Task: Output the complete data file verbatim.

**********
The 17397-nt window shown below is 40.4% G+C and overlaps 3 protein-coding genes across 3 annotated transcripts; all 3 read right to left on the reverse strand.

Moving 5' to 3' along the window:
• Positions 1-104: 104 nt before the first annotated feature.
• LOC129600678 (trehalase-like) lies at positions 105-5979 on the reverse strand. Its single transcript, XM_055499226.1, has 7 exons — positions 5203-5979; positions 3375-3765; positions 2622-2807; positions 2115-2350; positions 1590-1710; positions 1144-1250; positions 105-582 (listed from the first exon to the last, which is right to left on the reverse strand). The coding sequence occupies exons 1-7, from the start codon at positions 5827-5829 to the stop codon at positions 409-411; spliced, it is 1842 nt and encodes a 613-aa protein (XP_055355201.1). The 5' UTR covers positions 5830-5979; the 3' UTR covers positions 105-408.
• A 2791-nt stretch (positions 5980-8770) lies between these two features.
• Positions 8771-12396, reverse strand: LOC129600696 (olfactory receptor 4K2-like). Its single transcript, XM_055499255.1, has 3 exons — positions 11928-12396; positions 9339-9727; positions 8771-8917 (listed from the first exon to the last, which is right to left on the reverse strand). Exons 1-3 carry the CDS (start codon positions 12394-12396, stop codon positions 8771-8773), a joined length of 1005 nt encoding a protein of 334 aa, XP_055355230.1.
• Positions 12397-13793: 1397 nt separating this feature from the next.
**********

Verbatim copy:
The 17397-nt window shown below is 40.4% G+C and overlaps 3 protein-coding genes across 3 annotated transcripts; all 3 read right to left on the reverse strand.

Moving 5' to 3' along the window:
• Positions 1-104: 104 nt before the first annotated feature.
• LOC129600678 (trehalase-like) lies at positions 105-5979 on the reverse strand. Its single transcript, XM_055499226.1, has 7 exons — positions 5203-5979; positions 3375-3765; positions 2622-2807; positions 2115-2350; positions 1590-1710; positions 1144-1250; positions 105-582 (listed from the first exon to the last, which is right to left on the reverse strand). The coding sequence occupies exons 1-7, from the start codon at positions 5827-5829 to the stop codon at positions 409-411; spliced, it is 1842 nt and encodes a 613-aa protein (XP_055355201.1). The 5' UTR covers positions 5830-5979; the 3' UTR covers positions 105-408.
• A 2791-nt stretch (positions 5980-8770) lies between these two features.
• Positions 8771-12396, reverse strand: LOC129600696 (olfactory receptor 4K2-like). Its single transcript, XM_055499255.1, has 3 exons — positions 11928-12396; positions 9339-9727; positions 8771-8917 (listed from the first exon to the last, which is right to left on the reverse strand). Exons 1-3 carry the CDS (start codon positions 12394-12396, stop codon positions 8771-8773), a joined length of 1005 nt encoding a protein of 334 aa, XP_055355230.1.
• Positions 12397-13793: 1397 nt separating this feature from the next.